• ‘Cockygate’ Trademark Row Causes Heartbreak in U.S. Indie Romance Novel Publishing Industry

    In recent weeks, the U.S. romance publishing industry has been roiling over a trademark issue which has been less-than-affectionately referred to as Cockygate. According to various news reports, romance writer Faleena Hopkins has been asserting a trademark she registered with the U.S. Patent and Trademark Office to prevent the use of the word “Cocky” in the titles of adult romance novels which have been published by other writers. This trademark policing campaign has sparked public outcry and…

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  • Federal Circuit: PTAB Improperly Relied on Unsupported Expert Opinion

    Ericsson petitioned for inter partes review of the ’408 patent, and the PTAB upheld its validity. Without separately analyzing the challenged dependent claims, the PTAB held that claim 1 was not anticipated or obvious. On appeal, the Federal Circuit reversed with respect to claim 1 and vacated and remanded as to the remaining claims. Judge Wallach dissented, saying he thought the majority improperly substituted its own factual findings for those of the PTAB.

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  • Federal Circuit: PTAB Improperly Relied on Unsupported Expert Opinion

    Ericsson petitioned for inter partes review of the ’408 patent, and the PTAB upheld its validity. Without separately analyzing the challenged dependent claims, the PTAB held that claim 1 was not anticipated or obvious. On appeal, the Federal Circuit reversed with respect to claim 1 and vacated and remanded as to the remaining claims. Judge Wallach dissented, saying he thought the majority improperly substituted its own factual findings for those of the PTAB.

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  • Pro Se Loses

    by Dennis Crouch

    Huang v. Huawei (Fed. Cir. 2018)

    This is a fairly ridiculous case. Acting pro se Mr. Huang sued Huawei for infringing three of his patents: U.S. Patent Nos. 6,744,653, 6,999,331, and RE45259 (high speed memory chips).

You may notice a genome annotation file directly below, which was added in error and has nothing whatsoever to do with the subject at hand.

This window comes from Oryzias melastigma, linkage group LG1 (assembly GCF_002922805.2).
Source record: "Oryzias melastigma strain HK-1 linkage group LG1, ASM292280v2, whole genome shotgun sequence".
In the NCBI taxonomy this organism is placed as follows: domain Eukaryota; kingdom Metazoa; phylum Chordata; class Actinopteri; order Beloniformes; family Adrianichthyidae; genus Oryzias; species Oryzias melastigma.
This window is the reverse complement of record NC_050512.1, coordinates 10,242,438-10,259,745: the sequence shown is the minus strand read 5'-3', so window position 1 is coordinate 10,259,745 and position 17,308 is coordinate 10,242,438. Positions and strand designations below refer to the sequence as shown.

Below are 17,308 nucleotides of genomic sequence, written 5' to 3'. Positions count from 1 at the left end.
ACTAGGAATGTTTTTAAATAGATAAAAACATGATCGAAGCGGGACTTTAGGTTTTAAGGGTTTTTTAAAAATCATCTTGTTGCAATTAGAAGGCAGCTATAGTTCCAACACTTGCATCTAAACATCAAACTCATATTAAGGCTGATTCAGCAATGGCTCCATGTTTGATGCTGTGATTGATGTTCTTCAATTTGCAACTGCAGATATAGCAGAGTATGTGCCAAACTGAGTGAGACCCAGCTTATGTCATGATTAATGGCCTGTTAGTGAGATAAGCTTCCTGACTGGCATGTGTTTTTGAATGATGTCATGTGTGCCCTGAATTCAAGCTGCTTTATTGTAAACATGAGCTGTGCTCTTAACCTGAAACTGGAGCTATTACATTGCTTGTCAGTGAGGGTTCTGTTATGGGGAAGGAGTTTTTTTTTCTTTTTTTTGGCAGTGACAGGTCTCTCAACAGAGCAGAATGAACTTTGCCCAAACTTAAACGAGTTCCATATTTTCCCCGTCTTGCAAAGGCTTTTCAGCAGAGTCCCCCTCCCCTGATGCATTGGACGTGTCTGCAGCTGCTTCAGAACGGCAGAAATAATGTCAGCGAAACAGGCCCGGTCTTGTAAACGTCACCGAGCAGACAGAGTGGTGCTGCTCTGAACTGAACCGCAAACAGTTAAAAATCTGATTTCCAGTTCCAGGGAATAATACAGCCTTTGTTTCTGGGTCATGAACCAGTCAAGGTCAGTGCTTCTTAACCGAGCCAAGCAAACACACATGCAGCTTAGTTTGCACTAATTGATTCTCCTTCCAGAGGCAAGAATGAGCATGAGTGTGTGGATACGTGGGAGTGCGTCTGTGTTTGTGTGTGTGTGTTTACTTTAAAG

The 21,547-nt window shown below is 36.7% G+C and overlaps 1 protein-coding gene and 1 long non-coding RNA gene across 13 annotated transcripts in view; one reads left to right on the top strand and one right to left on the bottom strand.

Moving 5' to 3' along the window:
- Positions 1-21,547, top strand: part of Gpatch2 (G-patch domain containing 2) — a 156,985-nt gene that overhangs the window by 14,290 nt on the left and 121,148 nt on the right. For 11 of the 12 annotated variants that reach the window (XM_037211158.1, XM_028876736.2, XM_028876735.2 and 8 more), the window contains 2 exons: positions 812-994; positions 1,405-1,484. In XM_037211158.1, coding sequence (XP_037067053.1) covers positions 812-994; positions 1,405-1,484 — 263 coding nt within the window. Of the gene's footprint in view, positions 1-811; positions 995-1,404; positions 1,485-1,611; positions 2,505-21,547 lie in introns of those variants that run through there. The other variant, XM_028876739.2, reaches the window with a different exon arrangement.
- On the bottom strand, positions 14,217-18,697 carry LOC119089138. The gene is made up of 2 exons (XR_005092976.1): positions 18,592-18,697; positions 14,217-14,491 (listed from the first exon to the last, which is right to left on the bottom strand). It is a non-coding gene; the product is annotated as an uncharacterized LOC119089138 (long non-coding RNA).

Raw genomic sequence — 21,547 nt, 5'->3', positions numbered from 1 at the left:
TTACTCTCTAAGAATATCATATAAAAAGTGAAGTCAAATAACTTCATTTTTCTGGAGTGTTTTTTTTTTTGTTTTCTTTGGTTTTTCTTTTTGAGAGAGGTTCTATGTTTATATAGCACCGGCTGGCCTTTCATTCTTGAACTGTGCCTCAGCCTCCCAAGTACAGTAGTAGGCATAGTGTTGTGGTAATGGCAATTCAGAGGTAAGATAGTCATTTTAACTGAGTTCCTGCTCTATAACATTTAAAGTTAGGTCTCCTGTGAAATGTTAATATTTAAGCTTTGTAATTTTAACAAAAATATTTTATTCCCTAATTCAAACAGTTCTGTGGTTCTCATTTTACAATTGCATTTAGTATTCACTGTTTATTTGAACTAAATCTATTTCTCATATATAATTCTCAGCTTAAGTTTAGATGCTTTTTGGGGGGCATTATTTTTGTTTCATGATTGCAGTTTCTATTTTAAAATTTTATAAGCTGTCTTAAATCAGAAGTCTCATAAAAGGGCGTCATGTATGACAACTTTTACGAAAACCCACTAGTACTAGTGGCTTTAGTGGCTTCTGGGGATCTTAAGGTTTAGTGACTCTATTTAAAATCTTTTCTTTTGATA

At the start of discovery, Huang agreed to a protective order, including a designation for “attorney’s eyes only.” Huawei then used that “attorneys eyes only” designation when it disclosed the technical information for its accused chips.  Since he had no attorney, Huang was unable to look at the disclosures.  When Huawei later motioned for summary judgment of non-infringement, Huang responded with a number of previously undisclosed reverse-engineering figures and declarations from undisclosed witnesses. The court granted a motion to strike that purported evidence as well as the summary judgment motion and awarded attorney fees to Huawei (but only $600,000) after finding his litigation behavior “constituted bad faith and an abuse of the judicial process.”

    On appeal, the Federal Circuit has affirmed — holding that the district court did not abuse its discretion.

    Lessons learned here:

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  • Google Changes Its Code of Conduct After Years of Being Evil Towards Patent Owners

    However, in intellectual property circles, it would be easy question whether Google has lived up to the goal of not doing, or being, evil… Google’s efforts to devalue patent rights is foundational to the company given its long-running penchant for copying the technologies of others for its own business success. Google’s entire targeted advertising operation, which provides upwards of 90 percent of the companies revenues, relies on technologies invented by B.E. Technology in the early 2000s….

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  • Google Changes Its Code of Conduct After Years of Being Evil Towards Patent Owners

    However, in intellectual property circles, it would be easy question whether Google has lived up to the goal of not doing, or being, evil… Google’s efforts to devalue patent rights is foundational to the company given its long-running penchant for copying the technologies of others for its own business success. Google’s entire targeted advertising operation, which provides upwards of 90 percent of the companies revenues, relies on technologies invented by B.E. Technology in the early 2000s….

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